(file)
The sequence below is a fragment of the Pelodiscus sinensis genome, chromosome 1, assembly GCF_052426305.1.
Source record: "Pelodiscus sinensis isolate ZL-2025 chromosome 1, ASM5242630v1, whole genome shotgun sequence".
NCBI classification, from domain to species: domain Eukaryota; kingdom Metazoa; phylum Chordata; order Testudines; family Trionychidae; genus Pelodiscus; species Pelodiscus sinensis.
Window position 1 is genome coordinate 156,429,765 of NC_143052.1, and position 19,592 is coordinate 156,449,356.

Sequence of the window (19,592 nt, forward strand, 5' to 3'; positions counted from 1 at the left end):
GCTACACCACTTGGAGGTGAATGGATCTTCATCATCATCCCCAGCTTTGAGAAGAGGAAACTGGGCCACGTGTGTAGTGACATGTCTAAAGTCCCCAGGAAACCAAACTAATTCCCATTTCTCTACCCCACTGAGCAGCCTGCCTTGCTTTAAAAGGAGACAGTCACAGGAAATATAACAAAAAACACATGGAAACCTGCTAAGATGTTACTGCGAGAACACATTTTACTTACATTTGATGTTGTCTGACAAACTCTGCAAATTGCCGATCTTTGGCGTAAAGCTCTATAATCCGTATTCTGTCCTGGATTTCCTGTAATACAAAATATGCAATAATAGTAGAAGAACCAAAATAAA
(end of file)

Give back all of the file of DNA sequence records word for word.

The sequence below is a fragment of the Pelodiscus sinensis genome, chromosome 1, assembly GCF_052426305.1.
Source record: "Pelodiscus sinensis isolate ZL-2025 chromosome 1, ASM5242630v1, whole genome shotgun sequence".
NCBI classification, from domain to species: domain Eukaryota; kingdom Metazoa; phylum Chordata; order Testudines; family Trionychidae; genus Pelodiscus; species Pelodiscus sinensis.
Window position 1 is genome coordinate 156,429,765 of NC_143052.1, and position 19,592 is coordinate 156,449,356.

Sequence of the window (19,592 nt, forward strand, 5' to 3'; positions counted from 1 at the left end):
GCTACACCACTTGGAGGTGAATGGATCTTCATCATCATCCCCAGCTTTGAGAAGAGGAAACTGGGCCACGTGTGTAGTGACATGTCTAAAGTCCCCAGGAAACCAAACTAATTCCCATTTCTCTACCCCACTGAGCAGCCTGCCTTGCTTTAAAAGGAGACAGTCACAGGAAATATAACAAAAAACACATGGAAACCTGCTAAGATGTTACTGCGAGAACACATTTTACTTACATTTGATGTTGTCTGACAAACTCTGCAAATTGCCGATCTTTGGCGTAAAGCTCTATAATCCGTATTCTGTCCTGGATTTCCTGTAATACAAAATATGCAATAATAGTAGAAGAACCAAAATAAA